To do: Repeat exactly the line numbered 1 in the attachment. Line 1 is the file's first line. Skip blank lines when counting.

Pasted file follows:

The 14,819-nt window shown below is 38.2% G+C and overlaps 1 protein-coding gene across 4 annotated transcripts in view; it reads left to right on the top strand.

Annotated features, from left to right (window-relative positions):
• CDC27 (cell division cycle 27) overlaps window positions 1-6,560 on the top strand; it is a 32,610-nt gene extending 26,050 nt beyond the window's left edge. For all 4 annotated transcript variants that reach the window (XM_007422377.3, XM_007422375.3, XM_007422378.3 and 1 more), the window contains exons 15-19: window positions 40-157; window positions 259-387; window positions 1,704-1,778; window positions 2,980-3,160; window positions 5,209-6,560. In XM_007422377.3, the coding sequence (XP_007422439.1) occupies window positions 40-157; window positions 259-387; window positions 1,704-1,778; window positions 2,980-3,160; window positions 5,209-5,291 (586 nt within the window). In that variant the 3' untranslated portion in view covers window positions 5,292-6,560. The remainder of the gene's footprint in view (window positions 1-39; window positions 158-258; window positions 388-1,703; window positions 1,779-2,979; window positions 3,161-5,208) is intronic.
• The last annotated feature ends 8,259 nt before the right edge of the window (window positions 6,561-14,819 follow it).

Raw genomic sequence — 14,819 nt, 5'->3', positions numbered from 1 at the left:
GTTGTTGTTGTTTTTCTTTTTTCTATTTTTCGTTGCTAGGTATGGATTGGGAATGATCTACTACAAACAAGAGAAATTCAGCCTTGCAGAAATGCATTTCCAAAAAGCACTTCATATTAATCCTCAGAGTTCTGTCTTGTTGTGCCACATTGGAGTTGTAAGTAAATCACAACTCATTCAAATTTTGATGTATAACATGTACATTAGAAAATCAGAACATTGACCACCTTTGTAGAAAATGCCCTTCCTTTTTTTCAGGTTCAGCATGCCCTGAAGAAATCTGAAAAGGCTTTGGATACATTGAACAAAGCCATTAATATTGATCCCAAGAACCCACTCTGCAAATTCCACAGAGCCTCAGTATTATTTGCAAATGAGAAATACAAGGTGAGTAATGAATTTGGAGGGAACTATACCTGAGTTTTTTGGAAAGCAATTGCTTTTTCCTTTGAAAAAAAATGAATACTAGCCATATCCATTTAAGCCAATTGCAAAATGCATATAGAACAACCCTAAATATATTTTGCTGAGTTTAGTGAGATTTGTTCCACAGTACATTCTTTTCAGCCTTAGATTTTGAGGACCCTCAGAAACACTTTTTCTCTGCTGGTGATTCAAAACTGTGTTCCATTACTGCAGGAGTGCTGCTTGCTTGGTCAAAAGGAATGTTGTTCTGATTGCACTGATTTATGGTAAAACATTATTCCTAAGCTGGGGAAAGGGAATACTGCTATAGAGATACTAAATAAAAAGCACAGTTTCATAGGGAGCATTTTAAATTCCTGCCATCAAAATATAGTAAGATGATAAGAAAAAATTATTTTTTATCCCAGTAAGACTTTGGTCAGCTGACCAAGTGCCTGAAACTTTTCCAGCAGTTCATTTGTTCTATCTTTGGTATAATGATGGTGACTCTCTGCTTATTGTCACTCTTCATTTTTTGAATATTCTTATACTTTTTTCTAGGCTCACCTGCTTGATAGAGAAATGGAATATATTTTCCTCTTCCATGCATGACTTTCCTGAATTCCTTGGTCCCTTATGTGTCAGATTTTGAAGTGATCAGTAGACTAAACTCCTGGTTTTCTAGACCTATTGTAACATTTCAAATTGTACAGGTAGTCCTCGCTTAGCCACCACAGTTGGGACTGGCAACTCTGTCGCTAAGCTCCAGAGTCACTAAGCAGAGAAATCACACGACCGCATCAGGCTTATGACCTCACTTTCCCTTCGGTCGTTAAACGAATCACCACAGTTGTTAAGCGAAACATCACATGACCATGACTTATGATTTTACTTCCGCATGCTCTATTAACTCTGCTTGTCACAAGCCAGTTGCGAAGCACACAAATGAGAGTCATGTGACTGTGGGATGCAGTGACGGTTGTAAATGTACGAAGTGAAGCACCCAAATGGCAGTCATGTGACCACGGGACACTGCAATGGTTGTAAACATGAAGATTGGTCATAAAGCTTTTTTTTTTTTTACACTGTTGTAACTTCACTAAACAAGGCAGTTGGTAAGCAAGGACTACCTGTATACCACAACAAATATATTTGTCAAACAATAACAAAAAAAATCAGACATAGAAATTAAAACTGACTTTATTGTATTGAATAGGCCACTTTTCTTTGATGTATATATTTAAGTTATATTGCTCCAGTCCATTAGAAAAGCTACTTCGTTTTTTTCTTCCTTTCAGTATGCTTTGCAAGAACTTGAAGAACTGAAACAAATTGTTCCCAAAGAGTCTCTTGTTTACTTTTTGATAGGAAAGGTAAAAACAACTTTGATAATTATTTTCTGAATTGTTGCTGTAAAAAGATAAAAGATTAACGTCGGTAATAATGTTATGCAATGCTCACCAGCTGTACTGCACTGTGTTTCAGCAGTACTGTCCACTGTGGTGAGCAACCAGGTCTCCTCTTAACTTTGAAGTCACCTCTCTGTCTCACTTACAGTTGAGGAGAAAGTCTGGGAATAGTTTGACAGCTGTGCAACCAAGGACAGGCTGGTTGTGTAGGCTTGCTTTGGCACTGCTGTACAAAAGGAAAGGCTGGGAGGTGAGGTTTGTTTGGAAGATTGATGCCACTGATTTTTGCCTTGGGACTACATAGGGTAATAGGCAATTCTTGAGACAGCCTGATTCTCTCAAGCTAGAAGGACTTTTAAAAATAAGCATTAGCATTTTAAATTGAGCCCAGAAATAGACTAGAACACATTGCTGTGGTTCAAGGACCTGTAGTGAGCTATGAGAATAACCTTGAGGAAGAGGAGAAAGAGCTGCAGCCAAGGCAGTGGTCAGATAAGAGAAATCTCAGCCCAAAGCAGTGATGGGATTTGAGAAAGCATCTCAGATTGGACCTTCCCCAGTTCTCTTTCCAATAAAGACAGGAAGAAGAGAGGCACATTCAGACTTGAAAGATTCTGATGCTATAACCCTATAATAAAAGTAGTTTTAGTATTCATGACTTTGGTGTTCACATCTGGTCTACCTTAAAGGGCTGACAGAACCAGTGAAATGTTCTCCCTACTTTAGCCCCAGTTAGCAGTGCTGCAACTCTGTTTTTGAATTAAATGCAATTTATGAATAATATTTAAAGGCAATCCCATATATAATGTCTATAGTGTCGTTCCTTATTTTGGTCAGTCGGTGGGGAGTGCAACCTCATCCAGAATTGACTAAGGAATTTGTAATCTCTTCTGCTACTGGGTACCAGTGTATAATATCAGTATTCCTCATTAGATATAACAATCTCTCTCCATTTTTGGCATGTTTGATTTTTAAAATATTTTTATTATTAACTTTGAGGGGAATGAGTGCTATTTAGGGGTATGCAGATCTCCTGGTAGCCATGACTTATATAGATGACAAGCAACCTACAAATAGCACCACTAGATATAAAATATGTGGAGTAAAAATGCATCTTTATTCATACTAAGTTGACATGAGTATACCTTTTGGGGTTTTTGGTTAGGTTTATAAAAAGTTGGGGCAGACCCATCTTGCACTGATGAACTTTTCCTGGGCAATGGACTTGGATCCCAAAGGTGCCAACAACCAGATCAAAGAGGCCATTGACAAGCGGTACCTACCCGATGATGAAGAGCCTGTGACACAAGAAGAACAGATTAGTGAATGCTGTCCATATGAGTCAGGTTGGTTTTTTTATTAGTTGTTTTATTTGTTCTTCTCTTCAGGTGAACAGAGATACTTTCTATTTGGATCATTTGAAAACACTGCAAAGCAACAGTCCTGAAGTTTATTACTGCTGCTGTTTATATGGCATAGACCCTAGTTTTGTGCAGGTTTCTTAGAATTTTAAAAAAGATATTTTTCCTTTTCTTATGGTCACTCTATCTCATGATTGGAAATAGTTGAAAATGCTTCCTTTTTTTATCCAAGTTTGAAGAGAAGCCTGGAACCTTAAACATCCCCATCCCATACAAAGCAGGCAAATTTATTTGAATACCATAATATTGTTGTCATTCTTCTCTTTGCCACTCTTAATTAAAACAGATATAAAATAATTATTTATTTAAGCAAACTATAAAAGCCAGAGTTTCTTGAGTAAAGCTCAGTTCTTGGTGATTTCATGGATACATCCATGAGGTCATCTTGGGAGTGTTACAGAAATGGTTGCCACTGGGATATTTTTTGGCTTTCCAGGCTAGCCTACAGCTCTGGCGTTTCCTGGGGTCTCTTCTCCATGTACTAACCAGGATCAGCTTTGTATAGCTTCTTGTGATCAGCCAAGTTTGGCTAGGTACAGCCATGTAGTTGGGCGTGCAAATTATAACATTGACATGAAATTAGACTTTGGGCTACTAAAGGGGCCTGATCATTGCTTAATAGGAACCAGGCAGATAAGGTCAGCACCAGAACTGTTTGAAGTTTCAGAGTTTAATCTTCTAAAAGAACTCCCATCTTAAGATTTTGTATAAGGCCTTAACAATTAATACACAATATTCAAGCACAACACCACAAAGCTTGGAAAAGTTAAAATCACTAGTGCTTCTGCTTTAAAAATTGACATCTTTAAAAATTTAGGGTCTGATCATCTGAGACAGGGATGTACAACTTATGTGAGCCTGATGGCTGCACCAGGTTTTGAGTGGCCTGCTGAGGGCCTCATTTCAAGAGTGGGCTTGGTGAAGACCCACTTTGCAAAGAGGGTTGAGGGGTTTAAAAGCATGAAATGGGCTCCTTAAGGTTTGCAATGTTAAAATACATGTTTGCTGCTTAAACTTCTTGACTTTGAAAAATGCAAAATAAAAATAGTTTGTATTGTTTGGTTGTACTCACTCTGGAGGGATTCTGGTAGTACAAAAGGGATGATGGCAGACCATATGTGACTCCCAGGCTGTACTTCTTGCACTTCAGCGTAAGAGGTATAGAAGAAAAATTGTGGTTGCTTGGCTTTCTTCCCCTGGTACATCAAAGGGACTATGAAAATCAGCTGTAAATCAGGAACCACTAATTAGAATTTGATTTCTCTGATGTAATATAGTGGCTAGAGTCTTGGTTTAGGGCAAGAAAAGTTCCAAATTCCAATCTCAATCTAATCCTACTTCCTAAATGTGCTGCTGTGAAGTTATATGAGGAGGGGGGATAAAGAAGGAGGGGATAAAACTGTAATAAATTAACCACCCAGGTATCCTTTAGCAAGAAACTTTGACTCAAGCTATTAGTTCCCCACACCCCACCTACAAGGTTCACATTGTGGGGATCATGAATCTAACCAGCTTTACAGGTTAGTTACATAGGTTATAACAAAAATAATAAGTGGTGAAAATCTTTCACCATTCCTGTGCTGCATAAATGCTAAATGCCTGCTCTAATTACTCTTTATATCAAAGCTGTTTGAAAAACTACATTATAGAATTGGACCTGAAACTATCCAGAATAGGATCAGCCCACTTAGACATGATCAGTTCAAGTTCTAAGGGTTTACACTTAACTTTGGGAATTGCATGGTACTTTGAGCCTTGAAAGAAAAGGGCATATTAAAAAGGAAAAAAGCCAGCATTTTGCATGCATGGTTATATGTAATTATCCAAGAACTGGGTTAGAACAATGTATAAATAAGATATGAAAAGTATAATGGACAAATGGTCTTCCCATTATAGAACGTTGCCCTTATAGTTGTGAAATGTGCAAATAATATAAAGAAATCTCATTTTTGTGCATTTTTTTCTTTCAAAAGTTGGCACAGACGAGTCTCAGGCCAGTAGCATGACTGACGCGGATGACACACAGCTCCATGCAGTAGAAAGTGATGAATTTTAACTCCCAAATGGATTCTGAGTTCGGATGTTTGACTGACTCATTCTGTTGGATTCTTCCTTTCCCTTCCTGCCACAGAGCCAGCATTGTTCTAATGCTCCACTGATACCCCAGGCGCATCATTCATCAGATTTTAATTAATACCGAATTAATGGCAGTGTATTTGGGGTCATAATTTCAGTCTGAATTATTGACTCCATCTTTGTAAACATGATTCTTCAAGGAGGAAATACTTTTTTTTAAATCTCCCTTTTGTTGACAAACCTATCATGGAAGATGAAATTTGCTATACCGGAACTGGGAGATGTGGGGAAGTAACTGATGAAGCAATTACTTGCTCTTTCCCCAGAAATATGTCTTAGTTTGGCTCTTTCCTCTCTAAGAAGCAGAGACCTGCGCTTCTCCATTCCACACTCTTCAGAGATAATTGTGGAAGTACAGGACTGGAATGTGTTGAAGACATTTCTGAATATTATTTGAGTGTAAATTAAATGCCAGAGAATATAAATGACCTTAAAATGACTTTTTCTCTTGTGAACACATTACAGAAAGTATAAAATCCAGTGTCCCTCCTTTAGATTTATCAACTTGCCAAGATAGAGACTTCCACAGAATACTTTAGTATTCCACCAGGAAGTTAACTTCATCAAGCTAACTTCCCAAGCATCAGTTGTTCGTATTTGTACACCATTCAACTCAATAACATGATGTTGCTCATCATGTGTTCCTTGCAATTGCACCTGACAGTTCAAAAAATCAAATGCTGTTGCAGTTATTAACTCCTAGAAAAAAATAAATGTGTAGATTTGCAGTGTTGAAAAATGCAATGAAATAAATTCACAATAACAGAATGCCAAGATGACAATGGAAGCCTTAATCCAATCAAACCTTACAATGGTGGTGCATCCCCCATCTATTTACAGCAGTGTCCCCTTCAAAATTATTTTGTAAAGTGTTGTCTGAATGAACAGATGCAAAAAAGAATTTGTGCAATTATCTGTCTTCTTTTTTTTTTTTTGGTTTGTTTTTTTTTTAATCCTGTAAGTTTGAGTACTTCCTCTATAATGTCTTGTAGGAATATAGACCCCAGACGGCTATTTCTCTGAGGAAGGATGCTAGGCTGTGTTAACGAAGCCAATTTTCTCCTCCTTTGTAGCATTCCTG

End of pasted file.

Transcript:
The 14,819-nt window shown below is 38.2% G+C and overlaps 1 protein-coding gene across 4 annotated transcripts in view; it reads left to right on the top strand.